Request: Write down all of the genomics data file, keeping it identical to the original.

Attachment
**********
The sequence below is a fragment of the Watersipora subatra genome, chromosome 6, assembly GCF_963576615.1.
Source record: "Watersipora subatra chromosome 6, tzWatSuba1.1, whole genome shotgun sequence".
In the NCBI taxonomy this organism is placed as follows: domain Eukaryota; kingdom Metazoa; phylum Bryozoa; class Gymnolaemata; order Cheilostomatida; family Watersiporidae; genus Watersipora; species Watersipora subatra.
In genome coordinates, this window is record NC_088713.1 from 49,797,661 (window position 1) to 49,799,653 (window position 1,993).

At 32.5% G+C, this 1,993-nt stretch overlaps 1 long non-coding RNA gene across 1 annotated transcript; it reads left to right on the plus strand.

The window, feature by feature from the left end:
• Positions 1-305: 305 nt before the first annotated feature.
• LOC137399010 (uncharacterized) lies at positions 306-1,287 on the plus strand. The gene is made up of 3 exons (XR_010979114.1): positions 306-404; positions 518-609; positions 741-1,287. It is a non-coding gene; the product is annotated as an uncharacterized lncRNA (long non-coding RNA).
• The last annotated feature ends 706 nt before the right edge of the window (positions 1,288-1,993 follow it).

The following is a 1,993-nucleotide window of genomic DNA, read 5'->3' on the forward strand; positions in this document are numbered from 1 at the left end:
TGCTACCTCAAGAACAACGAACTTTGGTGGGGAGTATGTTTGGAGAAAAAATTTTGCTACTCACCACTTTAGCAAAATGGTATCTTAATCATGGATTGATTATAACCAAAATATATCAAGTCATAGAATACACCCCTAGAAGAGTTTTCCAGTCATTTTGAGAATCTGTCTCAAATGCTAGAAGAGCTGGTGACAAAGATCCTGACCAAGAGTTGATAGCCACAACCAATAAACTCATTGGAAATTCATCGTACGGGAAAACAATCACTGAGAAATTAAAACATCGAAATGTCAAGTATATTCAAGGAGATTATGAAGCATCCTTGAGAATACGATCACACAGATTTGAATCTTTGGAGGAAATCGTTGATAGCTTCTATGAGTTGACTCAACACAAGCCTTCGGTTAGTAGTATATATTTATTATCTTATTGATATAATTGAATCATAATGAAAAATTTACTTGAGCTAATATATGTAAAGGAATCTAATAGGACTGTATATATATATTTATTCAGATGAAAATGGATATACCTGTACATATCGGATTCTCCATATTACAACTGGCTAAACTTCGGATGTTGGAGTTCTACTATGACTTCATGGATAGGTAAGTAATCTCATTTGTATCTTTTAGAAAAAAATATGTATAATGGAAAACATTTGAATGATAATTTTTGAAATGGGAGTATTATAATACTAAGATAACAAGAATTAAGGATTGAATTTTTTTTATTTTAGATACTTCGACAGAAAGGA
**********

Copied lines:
The sequence below is a fragment of the Watersipora subatra genome, chromosome 6, assembly GCF_963576615.1.
Source record: "Watersipora subatra chromosome 6, tzWatSuba1.1, whole genome shotgun sequence".
In the NCBI taxonomy this organism is placed as follows: domain Eukaryota; kingdom Metazoa; phylum Bryozoa; class Gymnolaemata; order Cheilostomatida; family Watersiporidae; genus Watersipora; species Watersipora subatra.
In genome coordinates, this window is record NC_088713.1 from 49,797,661 (window position 1) to 49,799,653 (window position 1,993).

At 32.5% G+C, this 1,993-nt stretch overlaps 1 long non-coding RNA gene across 1 annotated transcript; it reads left to right on the plus strand.

The window, feature by feature from the left end:
• Positions 1-305: 305 nt before the first annotated feature.
• LOC137399010 (uncharacterized) lies at positions 306-1,287 on the plus strand. The gene is made up of 3 exons (XR_010979114.1): positions 306-404; positions 518-609; positions 741-1,287. It is a non-coding gene; the product is annotated as an uncharacterized lncRNA (long non-coding RNA).
• The last annotated feature ends 706 nt before the right edge of the window (positions 1,288-1,993 follow it).

The following is a 1,993-nucleotide window of genomic DNA, read 5'->3' on the forward strand; positions in this document are numbered from 1 at the left end:
TGCTACCTCAAGAACAACGAACTTTGGTGGGGAGTATGTTTGGAGAAAAAATTTTGCTACTCACCACTTTAGCAAAATGGTATCTTAATCATGGATTGATTATAACCAAAATATATCAAGTCATAGAATACACCCCTAGAAGAGTTTTCCAGTCATTTTGAGAATCTGTCTCAAATGCTAGAAGAGCTGGTGACAAAGATCCTGACCAAGAGTTGATAGCCACAACCAATAAACTCATTGGAAATTCATCGTACGGGAAAACAATCACTGAGAAATTAAAACATCGAAATGTCAAGTATATTCAAGGAGATTATGAAGCATCCTTGAGAATACGATCACACAGATTTGAATCTTTGGAGGAAATCGTTGATAGCTTCTATGAGTTGACTCAACACAAGCCTTCGGTTAGTAGTATATATTTATTATCTTATTGATATAATTGAATCATAATGAAAAATTTACTTGAGCTAATATATGTAAAGGAATCTAATAGGACTGTATATATATATTTATTCAGATGAAAATGGATATACCTGTACATATCGGATTCTCCATATTACAACTGGCTAAACTTCGGATGTTGGAGTTCTACTATGACTTCATGGATAGGTAAGTAATCTCATTTGTATCTTTTAGAAAAAAATATGTATAATGGAAAACATTTGAATGATAATTTTTGAAATGGGAGTATTATAATACTAAGATAACAAGAATTAAGGATTGAATTTTTTTTATTTTAGATACTTCGACAGAAAGGA